i met him at his house, where, not for the first time, i had to explain that i dont drink without looking like i was refusing an offer to hang out. we sat on his deck and i drank pineapple juice while he drank beer and smoked cigarettes. you know that part of hanging out with a relatively new friend when you dont really know what to talk about? well its even harder in spanish. but i managed to deal with it. after a while we went with his girlfriend to a falafel shop so i could eat, and then to a bar where i had another pineapple juice and he had more beers.
i asked him to accompany me to the welding shop the next day to translate, and not only did he say yes but he lent me his spare bike to use in the meantime. it felt good to ride again.
monday was the first day of class. its long - 4 hours - but not that difficult. so far we have just been reviewing, but i already feel like my spanish is better than a good portion of the class, so i dont expect to struggle. plus, no one else (to my knowledge) has a madrileño friend to practice with. at least not yet.
after class i wrote my last entry, but had to leave in a hurry to meet juan at work.

after leaving his work, we biked back to my place to get my bike. we went to the welder, who said that his son, the one who did the welding, wouldnt be back until later or possibly tomorrow. he also said it would probable cost 15€. we went to a bar. more pineapple juice and beer. we nerded out about bike parts. ah, the universal language of bike nerddom! he knows a guy that is selling some old italian stuff and might have some cheap cinelli track drops for me. it then occurred to me that i could buy a regular seat collar from the bike shop and use that to keep my seatpost in place until i took care of the welding. that solution was perfectly serviceable and cheaper. plus i didnt have to wait.

we rode to a neighborhood in central madrid where are the young people hang out (up until now i had been wondering where the nikes where hiding). we found an italian place that would make pizza without cheese, and sat in a plaza eating and drinking... pineapple juice and beer. i swear the guy drinks like 15 beers a day - yesterday he drank about 7 over the course of about 5 hours) - and never gets even the slightest bit drunk.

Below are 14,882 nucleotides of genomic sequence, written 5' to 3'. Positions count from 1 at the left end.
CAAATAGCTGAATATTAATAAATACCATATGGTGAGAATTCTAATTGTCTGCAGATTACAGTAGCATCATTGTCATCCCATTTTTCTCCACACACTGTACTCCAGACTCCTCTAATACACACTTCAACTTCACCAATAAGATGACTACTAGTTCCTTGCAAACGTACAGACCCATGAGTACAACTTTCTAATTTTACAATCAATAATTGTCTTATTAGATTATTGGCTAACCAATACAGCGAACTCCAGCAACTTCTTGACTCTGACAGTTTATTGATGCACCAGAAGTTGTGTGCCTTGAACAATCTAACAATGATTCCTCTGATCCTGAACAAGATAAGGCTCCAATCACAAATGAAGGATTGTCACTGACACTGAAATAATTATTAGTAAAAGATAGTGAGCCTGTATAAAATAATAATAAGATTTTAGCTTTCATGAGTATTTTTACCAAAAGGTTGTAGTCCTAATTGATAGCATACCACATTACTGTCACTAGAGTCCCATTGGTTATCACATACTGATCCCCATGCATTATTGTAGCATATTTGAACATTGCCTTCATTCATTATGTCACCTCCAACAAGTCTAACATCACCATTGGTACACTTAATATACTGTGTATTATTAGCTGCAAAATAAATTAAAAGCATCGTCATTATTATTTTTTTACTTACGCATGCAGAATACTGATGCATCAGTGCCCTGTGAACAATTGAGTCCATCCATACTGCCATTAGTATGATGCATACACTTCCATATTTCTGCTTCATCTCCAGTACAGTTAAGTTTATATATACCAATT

i biked home, which felt fucking great, and finished what is the what. after an hour or so of feeling nihilistic and hopeless (the picture that eggars paints of humanity and civilization is not a positive one), i ate some food, took a shower, clipped my toenails and flossed. i sat back down at my desk wearing a bathrobe and realized that even though nothing matters and all of life is suffering, its not really so bad. then i did my spanish homework.

after class today, i walked with an nyu kid to a retrospective of the photographer sebastiao salgado´s work in africa, which, coincidentally, included a lot of photos of the dinka tribe, a member of which is the main character in what is the what. my mind is still spinning with questions about eurocentrism, paternalism/cultural relativism, and human "rights". im also very new at trying to appreciate visual arts, and im not yet very good at appreciating or criticizing documentary photography. if i have any great epiphanies later today, ill be sure to let you know.

in two hours i have to meet nyu for a mandatory visit to the prado. i think that until then ill sit on the patio and read.

Monday, June 4, 2007

it appears that computer access will be somewhat sporadic in the coming months. the nyu computer lab closes early and is closed all day sunday, and ill be damned if im going to pay to write in this thing. thursday evening we had a walking tour of madrid, and afterward i ended up at a cafe with my new roommate, inti, and two other nyu kids. they had beers, i just sat. like most nyu kids ive ever met, most of the 66 kids in my program want to spend their time here "partying", think that being vegan is insane, are pre-med or business majors or are liberals majoring in humanities, and dont know anything about any of my interests or hobbies. that being said, they are mostly decent, reasonably intelligent people that i think i will enjoy taking classes with. this is an exercise in diplomacy for me, and so far i think ive done pretty well at not being an elitist prick.